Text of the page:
The study of nanomaterials addresses the synthesis, structure and properties of matter with discontinuities or interfaces at the nanoscale. Literally, the 'nano-' prefix implies distances measured in 10-9 m (nanometres), but, more significantly, this regime is one in which the critical lengths associated with many important phenomena become comparable to the size of the structure, and hence new behaviours may arise. In other words, the nanoscale lies between the continuum and atomic domains, at the union between the ever-shrinking world of microelectronic engineering and the growing complexity of chemical synthesis and self-assembly. Although a small number of excellent examples are already ubiquitous (the MQW solid state laser, and the GMR hard disc read head spring to mind), Nanotechnology is widely recognized as one of the key research topics of the 21st century.
The last century of materials science has proven the enormous value to society of controlling both the composition and structural arrangement of solid matter. On the whole, materials systems have been designed only at the micron-scale or larger, although a few particularly successful examples exploit nanoscale structures fortuitously (for example, carbon-filled rubbers, semi-crystalline polymers, and Al-Cu alloys). More recently, the potential value of developing nanomaterials systems has been recognised, and has become a major focus of research activity. However, the real opportunity will ultimately derive not from controlling either the nano or the micro regime, but integrating the design of the material at every length scale. As yet, we only intentionally tackle one or two rungs on the ladder, but there are five orders of magnitude between a polymer molecule and a human hair; to paraphrase Feynman, “there is plenty of room in the middle”.
There is no doubt that this goal is an extremely challenging problem, but that it promises great rewards. Natural hierarchical materials forged through evolution, such as sponge , wood and bone, exemplify the value of the approach, by maximising the performance of relatively poor constituents. Although, as yet, we have nowhere near the dexterity of Nature, we do have the opportunity to use fundamental building blocks with intrinsically superior properties, not limited by physiological conditions. Designing functional, multiscale materials will require a combination of top-down and bottom-up approaches. These terms are familiar in nanotechnology, particularly in electronics applications, but are usually limited by lithography, to loosely two dimensional systems. Our long term motivation is to draw on these concepts, but to apply them to the creation of a new class of ordered three dimensional materials using high aspect ratio particles as scaffolding at every length scale.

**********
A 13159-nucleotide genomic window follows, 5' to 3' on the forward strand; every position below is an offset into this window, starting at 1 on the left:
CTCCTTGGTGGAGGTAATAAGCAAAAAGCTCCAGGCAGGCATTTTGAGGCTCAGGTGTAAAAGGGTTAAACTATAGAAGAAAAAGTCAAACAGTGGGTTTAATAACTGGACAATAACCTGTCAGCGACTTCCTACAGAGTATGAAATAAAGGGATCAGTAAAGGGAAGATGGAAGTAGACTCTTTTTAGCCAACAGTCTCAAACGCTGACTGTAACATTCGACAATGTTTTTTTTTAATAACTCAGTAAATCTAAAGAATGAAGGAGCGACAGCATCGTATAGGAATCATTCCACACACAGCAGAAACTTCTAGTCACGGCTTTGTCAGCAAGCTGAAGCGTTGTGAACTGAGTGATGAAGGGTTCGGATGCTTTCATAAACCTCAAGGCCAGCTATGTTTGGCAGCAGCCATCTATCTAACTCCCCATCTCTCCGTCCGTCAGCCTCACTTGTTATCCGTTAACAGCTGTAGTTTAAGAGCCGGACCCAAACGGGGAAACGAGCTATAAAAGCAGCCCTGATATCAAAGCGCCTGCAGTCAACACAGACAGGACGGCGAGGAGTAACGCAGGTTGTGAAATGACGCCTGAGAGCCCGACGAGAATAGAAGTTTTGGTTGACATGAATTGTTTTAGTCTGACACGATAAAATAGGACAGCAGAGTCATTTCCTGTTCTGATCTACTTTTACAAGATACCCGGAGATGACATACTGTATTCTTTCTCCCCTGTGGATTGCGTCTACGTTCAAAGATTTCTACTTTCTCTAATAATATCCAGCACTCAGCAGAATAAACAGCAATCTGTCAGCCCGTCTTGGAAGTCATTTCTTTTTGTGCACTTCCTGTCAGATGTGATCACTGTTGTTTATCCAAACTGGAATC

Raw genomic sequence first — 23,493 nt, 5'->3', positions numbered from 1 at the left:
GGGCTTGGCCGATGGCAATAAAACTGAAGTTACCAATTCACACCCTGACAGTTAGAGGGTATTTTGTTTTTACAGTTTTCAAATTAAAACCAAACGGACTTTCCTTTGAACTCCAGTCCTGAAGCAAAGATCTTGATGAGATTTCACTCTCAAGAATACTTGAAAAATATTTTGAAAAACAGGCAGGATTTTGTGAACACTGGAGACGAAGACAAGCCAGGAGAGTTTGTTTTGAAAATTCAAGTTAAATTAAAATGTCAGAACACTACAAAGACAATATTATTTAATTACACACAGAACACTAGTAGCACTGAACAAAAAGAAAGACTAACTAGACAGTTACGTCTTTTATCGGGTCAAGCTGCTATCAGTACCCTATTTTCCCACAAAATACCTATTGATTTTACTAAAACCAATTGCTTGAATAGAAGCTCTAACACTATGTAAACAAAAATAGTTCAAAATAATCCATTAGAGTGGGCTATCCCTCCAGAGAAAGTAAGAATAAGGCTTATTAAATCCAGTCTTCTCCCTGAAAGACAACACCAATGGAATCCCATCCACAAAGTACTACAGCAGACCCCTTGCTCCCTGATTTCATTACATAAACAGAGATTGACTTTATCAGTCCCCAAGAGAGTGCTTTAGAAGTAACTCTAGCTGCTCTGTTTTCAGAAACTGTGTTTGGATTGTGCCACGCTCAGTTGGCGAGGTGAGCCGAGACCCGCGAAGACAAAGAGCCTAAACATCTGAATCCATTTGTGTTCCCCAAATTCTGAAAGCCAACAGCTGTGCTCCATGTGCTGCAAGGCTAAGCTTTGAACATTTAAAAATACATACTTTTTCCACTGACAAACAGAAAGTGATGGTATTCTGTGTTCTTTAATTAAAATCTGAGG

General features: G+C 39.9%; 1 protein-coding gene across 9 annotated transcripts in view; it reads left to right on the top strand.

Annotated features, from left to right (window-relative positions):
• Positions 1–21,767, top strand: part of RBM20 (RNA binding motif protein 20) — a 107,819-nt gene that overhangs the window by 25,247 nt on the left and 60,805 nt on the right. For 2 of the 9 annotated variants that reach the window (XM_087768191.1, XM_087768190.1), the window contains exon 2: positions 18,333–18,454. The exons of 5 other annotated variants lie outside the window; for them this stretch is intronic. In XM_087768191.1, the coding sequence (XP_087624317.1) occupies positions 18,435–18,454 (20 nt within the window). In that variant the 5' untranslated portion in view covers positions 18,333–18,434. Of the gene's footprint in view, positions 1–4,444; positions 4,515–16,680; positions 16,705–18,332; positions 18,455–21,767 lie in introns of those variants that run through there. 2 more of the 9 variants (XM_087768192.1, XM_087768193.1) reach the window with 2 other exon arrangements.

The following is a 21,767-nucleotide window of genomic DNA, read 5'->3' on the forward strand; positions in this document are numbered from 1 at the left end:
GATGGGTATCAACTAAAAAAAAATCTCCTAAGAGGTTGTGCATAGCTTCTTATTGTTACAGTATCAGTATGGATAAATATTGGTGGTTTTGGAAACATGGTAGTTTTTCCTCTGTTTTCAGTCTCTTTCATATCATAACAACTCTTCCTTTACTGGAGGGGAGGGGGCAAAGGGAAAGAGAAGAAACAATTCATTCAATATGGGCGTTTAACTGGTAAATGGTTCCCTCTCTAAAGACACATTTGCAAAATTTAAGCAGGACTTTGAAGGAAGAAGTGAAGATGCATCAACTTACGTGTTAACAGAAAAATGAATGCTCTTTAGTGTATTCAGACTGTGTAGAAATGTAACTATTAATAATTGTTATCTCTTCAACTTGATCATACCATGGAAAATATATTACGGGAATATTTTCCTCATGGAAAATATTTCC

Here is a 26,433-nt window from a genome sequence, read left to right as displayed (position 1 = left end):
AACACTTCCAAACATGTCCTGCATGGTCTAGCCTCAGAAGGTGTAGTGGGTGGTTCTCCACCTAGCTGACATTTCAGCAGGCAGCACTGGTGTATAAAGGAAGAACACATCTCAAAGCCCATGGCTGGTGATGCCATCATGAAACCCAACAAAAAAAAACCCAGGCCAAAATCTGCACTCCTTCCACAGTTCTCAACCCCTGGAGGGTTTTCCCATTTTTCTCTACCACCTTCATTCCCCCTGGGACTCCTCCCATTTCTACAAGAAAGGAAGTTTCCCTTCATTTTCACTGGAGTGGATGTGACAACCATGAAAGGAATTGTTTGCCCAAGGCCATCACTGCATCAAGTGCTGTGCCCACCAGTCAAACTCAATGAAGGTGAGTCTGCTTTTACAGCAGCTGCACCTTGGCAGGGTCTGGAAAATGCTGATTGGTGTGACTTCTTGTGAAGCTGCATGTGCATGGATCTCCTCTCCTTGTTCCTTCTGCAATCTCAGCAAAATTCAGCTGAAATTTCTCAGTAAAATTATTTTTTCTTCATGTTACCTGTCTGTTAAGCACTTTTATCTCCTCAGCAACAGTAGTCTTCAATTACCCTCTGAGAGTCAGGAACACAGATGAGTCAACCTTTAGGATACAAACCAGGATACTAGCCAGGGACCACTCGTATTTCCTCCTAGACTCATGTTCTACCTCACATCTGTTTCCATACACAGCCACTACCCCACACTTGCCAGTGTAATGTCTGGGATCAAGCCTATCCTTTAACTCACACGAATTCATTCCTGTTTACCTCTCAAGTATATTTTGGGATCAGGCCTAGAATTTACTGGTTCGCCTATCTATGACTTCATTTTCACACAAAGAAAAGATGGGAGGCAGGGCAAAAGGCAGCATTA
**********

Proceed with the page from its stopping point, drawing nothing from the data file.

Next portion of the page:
One of the major themes of nanomaterials concerns nanoparticles of which carbon nanotubes have become a prime example. They are an exciting allotrope of carbon (joining diamond and graphite)that was only fully recognised just over ten years ago, and are considered to belong to the fullerene family. A wide range of applications have been suggested including nanoelectronics, ultrastrong materials, field emission guns, and catalyst supports. We are particularly involved with the use of nanotubes in electrochemical supercapacitor electrodes, nanotube arrays for gas filration and storage, and nanotube-modified polymer composites. One of the limiting factors on the development of such applications has been the limited quantity of high quality nanotubes that have been available from standard growth routes. More recently, increasing numbers of commercial companies have been become involved in large-scale production resulting in falling costs. Nevertheless, it is still important to synthesize materials in-house, in order to produce material with desired specifications. Many applications will also require surface modification of nanotubes, either through bond-formation or adsorption, in order to control their interactions with each other and with other functional materials. Although at a much earlier stage of development, the emergence of non-carbon nanotubes and nanorods promises a whole new world to explore.